When many people think about the late ’60s and early ’70s, they often go to two places — music and drugs. With the two worlds being ever comparable, few things cross them over like Pink Floyd.
Since the band first burst onto the scene, their music has been labeled as drug music, and that connection has led to several strange theories about their music. If you ask Pink Floyd member Roger Waters, however, this reputation is overblown.
Pink Floyd is one of the most legendary bands of all-time
Part of the British Invasion, Pink Floyd formed in the 1960s in the shadow of the Beatles, according to Britannica.com. While the Beatles were still a relatively clean-cut band with classic pop sounds and lyrics, Pink Floyd offered something different. There were no standard pop anthems, just bluesy stylings with psychedelic references to fantasy books and a strange, mystical quality.
The band found some success with their first few albums, but after founder Syd Barrett left the band due to health issues stemming from LSD overuse, they had their biggest album yet. With Dark Side of the Moon, the band took the concept album to another level, giving listeners a trippy, ethereal sound that was unlike anything the band had ever done before. The band went from a success to a downright legend overnight.
From Animals to the Wall, the band developed a reputation for music that was less about singles and radio hits and more about an album that existed as a singular narrative.
They defied logic and sound, and their out-there lyrics started developing them a reputation that lives to this day. However, Roger Waters is not a fan of this reputation, and he’s spoken many times about the damaging misconception about his drug use.
Roger Waters hits back
Waters never liked the band’s reputation as being heavily influenced by drugs because he believed that it both exaggerated the role that drugs played on their music and took away from the artistry that went behind every album.
He spoke with HuffPost about that reputation in 2013. According to Waters, the spacey tones of the album made people make false equivalencies with drug use. He said at one point:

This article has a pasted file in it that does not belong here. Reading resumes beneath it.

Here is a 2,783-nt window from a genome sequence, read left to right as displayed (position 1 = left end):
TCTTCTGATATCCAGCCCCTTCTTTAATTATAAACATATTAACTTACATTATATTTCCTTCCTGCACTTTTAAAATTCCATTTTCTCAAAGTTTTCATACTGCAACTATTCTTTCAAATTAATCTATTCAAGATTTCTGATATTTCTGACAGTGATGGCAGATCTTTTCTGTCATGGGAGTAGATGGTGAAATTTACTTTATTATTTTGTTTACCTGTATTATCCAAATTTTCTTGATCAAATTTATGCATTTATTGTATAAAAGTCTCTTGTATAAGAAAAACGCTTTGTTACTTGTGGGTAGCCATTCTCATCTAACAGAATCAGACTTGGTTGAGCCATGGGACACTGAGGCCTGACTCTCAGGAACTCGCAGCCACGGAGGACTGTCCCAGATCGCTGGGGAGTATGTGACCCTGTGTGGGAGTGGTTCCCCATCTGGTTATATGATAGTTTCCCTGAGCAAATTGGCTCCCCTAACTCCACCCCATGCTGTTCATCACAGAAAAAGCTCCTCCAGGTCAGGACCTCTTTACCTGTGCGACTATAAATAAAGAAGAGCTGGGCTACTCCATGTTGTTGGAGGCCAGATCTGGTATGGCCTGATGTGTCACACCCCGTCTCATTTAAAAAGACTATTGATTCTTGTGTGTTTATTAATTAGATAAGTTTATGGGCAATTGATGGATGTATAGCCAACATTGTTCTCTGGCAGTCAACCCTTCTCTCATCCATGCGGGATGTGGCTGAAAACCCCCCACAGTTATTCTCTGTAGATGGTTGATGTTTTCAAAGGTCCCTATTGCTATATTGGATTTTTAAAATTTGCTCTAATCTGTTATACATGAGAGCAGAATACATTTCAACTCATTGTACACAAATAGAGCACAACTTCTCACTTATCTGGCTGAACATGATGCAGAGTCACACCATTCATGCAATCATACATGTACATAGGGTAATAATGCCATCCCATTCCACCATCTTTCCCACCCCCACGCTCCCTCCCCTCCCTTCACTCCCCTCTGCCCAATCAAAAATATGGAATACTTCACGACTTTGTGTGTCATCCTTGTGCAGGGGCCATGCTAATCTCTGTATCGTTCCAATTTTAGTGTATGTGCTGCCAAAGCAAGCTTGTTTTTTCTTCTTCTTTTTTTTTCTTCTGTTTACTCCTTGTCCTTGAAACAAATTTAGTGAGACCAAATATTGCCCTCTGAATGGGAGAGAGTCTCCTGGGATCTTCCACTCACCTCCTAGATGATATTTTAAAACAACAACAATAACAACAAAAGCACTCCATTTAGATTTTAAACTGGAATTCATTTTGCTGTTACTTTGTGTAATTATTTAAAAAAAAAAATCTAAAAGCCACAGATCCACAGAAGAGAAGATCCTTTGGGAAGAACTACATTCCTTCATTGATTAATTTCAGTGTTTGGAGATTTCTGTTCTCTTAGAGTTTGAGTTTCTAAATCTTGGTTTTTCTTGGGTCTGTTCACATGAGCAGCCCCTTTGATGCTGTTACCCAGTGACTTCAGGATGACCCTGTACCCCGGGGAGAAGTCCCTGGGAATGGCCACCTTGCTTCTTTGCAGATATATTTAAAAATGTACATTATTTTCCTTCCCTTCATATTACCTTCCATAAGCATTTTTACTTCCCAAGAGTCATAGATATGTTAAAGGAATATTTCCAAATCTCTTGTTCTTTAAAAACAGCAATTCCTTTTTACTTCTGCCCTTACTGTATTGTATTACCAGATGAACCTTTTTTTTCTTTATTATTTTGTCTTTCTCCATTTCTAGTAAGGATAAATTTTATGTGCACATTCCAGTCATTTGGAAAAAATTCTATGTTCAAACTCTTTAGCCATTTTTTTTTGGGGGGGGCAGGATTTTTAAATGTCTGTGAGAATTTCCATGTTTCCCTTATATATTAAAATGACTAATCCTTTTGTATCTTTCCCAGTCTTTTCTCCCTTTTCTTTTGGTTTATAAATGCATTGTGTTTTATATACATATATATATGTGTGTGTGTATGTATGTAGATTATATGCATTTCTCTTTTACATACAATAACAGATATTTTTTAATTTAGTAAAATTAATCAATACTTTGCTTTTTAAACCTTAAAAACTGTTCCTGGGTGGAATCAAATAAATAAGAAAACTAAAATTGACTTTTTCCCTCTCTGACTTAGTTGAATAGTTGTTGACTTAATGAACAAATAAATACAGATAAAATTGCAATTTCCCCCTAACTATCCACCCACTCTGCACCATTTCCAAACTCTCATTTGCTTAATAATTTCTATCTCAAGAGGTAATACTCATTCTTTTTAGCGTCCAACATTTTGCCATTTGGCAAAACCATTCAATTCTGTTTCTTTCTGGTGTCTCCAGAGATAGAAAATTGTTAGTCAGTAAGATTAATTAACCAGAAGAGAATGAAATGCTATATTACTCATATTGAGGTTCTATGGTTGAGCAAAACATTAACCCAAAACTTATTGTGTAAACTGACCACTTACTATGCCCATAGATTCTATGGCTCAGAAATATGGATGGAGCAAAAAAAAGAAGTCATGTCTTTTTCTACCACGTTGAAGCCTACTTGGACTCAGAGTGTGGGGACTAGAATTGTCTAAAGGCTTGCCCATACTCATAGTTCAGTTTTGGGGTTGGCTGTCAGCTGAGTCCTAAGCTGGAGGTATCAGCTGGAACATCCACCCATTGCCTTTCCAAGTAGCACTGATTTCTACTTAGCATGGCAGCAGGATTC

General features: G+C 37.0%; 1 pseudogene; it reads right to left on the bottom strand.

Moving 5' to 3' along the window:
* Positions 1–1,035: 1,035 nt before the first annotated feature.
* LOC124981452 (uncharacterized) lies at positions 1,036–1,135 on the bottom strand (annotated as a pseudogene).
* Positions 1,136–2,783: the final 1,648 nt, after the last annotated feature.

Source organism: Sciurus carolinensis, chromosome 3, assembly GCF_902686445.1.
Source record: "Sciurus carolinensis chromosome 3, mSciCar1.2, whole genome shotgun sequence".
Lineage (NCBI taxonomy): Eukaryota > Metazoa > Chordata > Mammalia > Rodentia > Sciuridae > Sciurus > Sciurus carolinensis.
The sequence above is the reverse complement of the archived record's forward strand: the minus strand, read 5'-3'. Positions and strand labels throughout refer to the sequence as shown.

“How Pink Floyd fans ever came to formulate the philosophy that somehow it was all to do with outer space, which happened earlier. I think it had to do with the fact that one song was called “Interstellar Overdrive,” and another song was called “Astronomy Domine,” both compositions of Syd’s.”
Waters believes that the literary lyrics, which were inspired by classic literature more than drugs, gave people a false sense that they knew exactly what the band was singing about.
It wasn’t the first or last time Waters took issue with this, either. In an interview with Howard Stern, Waters acknowledged that he suffered through nicotine addiction and tried acid twice. He never relied on drugs to create new music.
However, drug culture and Pink Floyd have become synonymous, and right or wrong, they’ve become a go-to combination for fans who want the best of both worlds.
Whether or not this affected their artistry is up for debate, but the band made more hit music than most could ever dream of, and their legacy remains steadfast to this day.
Legends of the craft
Waters might fightback from the band’s reputation, but the band remains one of the greatest rock groups ever to do it. Rogers still sells out stadiums playing both his solo hits and Pink Floyd’s, and whether or not drugs helped elevate any of their performances, they remain the gold standard for experimental rock.
Pink Floyd has a long and complicated history. While some of this is less-endearing than other aspects, their place in music history and, yes, drug culture cannot be denied. Years beyond their peak, they still speak to audiences of all walks of life. This is, inarguably, their biggest crowning achievement of them all.
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